7. I am addicted to texting and emailing. My response is almost Pavlovian. I hear my phone beep and I run to it. I respond to emails instantly. I think some of it has to do with being a planner; I see a task or something that needs a response, and I want to tackle it instantly. This makes dating hard because I find the delayed response annoying and counterproductive. If it takes me a few hours to respond to an email while at work, you know I am actually really busy.

OK, bettyjoan, WiB and rothko…you are it.

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Trailer Trash

“This tastes like America”, cried Irish Lebowski.

More like the dirty, trashy part of America, this cake really does taste like sweet, beautiful freedom.

It embodies the best this great nation has to offer…

This cake yearns for knowledge.

It benefits from the sexual revolution…

…yet, stilll engages in self destructive behavior as a result of the shame.

Like most of us in our overindulgent society, this cake struggles with it’s weight…

..but it is a true Patriot, so this cake can do no wrong.


Note: Look, I know this is not really a recipe, but I am also the girl who brought you a poundcake sandwich. What do you expect? Sometimes, I just have to embrace the white trash/inner fat girl in me. This is best served along side frito pie, ambrosia salad and a Coors Light

Jello Poke Cake

1 bx. yellow or white cake mix (Yellow, for me, is the only way to go)
1 (3 oz.) bx. red jello (I used raspberry–it is classy)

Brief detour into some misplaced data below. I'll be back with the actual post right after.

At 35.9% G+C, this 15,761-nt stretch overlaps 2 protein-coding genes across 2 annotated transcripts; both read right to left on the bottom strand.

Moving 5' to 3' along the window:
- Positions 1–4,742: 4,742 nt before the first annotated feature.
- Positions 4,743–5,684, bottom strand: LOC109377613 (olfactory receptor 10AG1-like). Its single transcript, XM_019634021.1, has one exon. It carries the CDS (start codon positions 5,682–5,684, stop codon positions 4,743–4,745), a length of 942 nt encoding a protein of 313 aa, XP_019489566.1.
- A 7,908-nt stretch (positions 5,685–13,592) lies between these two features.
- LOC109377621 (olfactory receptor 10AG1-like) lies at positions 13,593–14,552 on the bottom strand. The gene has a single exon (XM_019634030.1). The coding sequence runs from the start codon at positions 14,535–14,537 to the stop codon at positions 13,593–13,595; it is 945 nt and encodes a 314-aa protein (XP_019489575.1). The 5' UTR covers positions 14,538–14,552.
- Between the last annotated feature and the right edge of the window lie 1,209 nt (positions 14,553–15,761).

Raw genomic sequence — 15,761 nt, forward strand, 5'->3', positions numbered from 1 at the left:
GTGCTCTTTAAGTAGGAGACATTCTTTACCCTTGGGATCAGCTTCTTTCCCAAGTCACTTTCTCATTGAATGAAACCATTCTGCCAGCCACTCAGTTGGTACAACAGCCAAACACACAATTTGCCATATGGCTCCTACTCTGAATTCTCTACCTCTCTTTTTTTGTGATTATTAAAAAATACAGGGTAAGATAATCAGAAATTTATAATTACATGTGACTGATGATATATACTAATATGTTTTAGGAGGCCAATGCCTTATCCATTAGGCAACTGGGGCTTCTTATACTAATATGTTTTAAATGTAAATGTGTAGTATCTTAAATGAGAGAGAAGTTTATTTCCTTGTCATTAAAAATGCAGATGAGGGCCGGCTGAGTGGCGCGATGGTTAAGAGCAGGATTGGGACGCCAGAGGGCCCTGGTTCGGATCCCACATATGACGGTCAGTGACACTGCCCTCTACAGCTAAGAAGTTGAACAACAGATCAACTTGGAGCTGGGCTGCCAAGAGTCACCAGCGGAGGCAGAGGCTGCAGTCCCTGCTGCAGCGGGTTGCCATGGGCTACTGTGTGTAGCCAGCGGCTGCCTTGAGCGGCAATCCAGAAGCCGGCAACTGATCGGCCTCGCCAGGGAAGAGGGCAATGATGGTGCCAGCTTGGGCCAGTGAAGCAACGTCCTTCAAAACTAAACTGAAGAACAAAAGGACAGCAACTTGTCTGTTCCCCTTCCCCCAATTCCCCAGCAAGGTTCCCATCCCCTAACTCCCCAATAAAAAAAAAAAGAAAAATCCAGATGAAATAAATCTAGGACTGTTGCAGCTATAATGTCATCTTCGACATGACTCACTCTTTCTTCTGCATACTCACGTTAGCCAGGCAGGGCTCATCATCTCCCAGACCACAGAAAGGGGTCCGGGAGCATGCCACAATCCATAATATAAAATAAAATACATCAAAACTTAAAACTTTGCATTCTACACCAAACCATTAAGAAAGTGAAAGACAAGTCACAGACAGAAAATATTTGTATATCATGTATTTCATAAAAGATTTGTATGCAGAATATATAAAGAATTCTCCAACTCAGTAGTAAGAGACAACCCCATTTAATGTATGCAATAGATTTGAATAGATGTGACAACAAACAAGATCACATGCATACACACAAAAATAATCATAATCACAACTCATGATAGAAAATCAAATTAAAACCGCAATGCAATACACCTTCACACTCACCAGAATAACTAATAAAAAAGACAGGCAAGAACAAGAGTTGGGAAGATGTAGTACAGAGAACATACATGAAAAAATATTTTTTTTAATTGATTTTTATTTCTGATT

1 (8 oz.) carton Cool Whip topping
9 x 13 baking dish
Bake cake according to package directions. While cake is cooling in its pan, poke holes all over with large fork. Mix jello according to package directions. Drizzle jello liquid over cake. Make sure jello penetrates all holes. Chill several hours or overnight. Frost chilled cake with whipped topping. Serve.

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Class Act

I’m that girl who always drags out her spring clothes at the first sign of warm weather. It doesn’t even have to be warm, merely threatening to be warm and the short sleeves emerge. I yearn to ditch heavy tights and let my bare legs feel the welcoming air. Sandals are my best friends and they plead with me to come out and play.

Last year, I pulled out my favorite wrap dress at the first sign of balmy weather. It was still a touch cold, but I would not be deterred. I happily flounced through the day, ignoring the slight nip in the air. I’ll be honest; I was strutting all day. It was warm, I was showing some skin…I was in my element. I walked through the grocery store, smile on my face. My ego was being adequately stroked by what seemed like dozens of men giving me sly grins…this should have told me something.

My dress had come untied, leaving my whole torso uncovered and my teeny, tiny slip and bra exposed for all to see. Drink it in, fellas!

This is a scenario I hope not to relive this spring, but past experience tells me there is a whole world of potential humiliation and embarrassment awaits for me in this short lifetime. So, I tentatively drag out the spring clothes this season, hoping that this isn’t the year I recreate that glorious, class-filled moment.

Along with all the clothes, out comes all the warm weather recipes. The matzo soup from Monday looks to be the last soup for a while…and I could not be happier. Though I know I will be yearning for some stews and chilis by September, I am sick of eating my meal off of a spoon.